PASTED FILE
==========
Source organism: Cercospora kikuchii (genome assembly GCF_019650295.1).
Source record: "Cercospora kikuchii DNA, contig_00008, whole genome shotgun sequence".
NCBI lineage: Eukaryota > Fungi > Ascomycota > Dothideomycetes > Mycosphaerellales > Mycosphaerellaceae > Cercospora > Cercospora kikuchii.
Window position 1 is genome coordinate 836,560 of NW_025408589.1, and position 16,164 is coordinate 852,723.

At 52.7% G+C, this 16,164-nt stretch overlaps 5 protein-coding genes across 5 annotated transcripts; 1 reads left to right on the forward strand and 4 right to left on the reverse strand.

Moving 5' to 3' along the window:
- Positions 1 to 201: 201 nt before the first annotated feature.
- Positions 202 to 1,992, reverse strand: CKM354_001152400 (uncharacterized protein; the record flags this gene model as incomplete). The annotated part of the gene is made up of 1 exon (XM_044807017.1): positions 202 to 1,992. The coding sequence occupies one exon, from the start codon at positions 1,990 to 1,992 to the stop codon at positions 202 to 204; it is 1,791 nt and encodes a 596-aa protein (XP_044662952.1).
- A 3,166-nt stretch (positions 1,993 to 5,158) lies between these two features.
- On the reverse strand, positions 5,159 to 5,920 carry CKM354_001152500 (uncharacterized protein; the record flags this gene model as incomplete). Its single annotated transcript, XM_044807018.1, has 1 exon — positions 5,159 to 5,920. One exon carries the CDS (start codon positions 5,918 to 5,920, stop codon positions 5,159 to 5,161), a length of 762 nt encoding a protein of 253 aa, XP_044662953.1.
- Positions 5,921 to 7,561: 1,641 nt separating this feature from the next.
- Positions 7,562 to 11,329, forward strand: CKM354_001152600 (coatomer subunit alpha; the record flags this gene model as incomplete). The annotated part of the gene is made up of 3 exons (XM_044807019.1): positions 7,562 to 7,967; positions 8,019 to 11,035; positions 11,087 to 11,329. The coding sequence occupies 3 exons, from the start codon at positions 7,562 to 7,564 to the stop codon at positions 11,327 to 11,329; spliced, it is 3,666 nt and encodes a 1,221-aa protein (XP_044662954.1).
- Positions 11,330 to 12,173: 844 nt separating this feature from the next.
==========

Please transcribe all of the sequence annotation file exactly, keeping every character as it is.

Source organism: Cercospora kikuchii (genome assembly GCF_019650295.1).
Source record: "Cercospora kikuchii DNA, contig_00008, whole genome shotgun sequence".
NCBI lineage: Eukaryota > Fungi > Ascomycota > Dothideomycetes > Mycosphaerellales > Mycosphaerellaceae > Cercospora > Cercospora kikuchii.
Window position 1 is genome coordinate 836,560 of NW_025408589.1, and position 16,164 is coordinate 852,723.

At 52.7% G+C, this 16,164-nt stretch overlaps 5 protein-coding genes across 5 annotated transcripts; 1 reads left to right on the forward strand and 4 right to left on the reverse strand.

Moving 5' to 3' along the window:
- Positions 1 to 201: 201 nt before the first annotated feature.
- Positions 202 to 1,992, reverse strand: CKM354_001152400 (uncharacterized protein; the record flags this gene model as incomplete). The annotated part of the gene is made up of 1 exon (XM_044807017.1): positions 202 to 1,992. The coding sequence occupies one exon, from the start codon at positions 1,990 to 1,992 to the stop codon at positions 202 to 204; it is 1,791 nt and encodes a 596-aa protein (XP_044662952.1).
- A 3,166-nt stretch (positions 1,993 to 5,158) lies between these two features.
- On the reverse strand, positions 5,159 to 5,920 carry CKM354_001152500 (uncharacterized protein; the record flags this gene model as incomplete). Its single annotated transcript, XM_044807018.1, has 1 exon — positions 5,159 to 5,920. One exon carries the CDS (start codon positions 5,918 to 5,920, stop codon positions 5,159 to 5,161), a length of 762 nt encoding a protein of 253 aa, XP_044662953.1.
- Positions 5,921 to 7,561: 1,641 nt separating this feature from the next.
- Positions 7,562 to 11,329, forward strand: CKM354_001152600 (coatomer subunit alpha; the record flags this gene model as incomplete). The annotated part of the gene is made up of 3 exons (XM_044807019.1): positions 7,562 to 7,967; positions 8,019 to 11,035; positions 11,087 to 11,329. The coding sequence occupies 3 exons, from the start codon at positions 7,562 to 7,564 to the stop codon at positions 11,327 to 11,329; spliced, it is 3,666 nt and encodes a 1,221-aa protein (XP_044662954.1).
- Positions 11,330 to 12,173: 844 nt separating this feature from the next.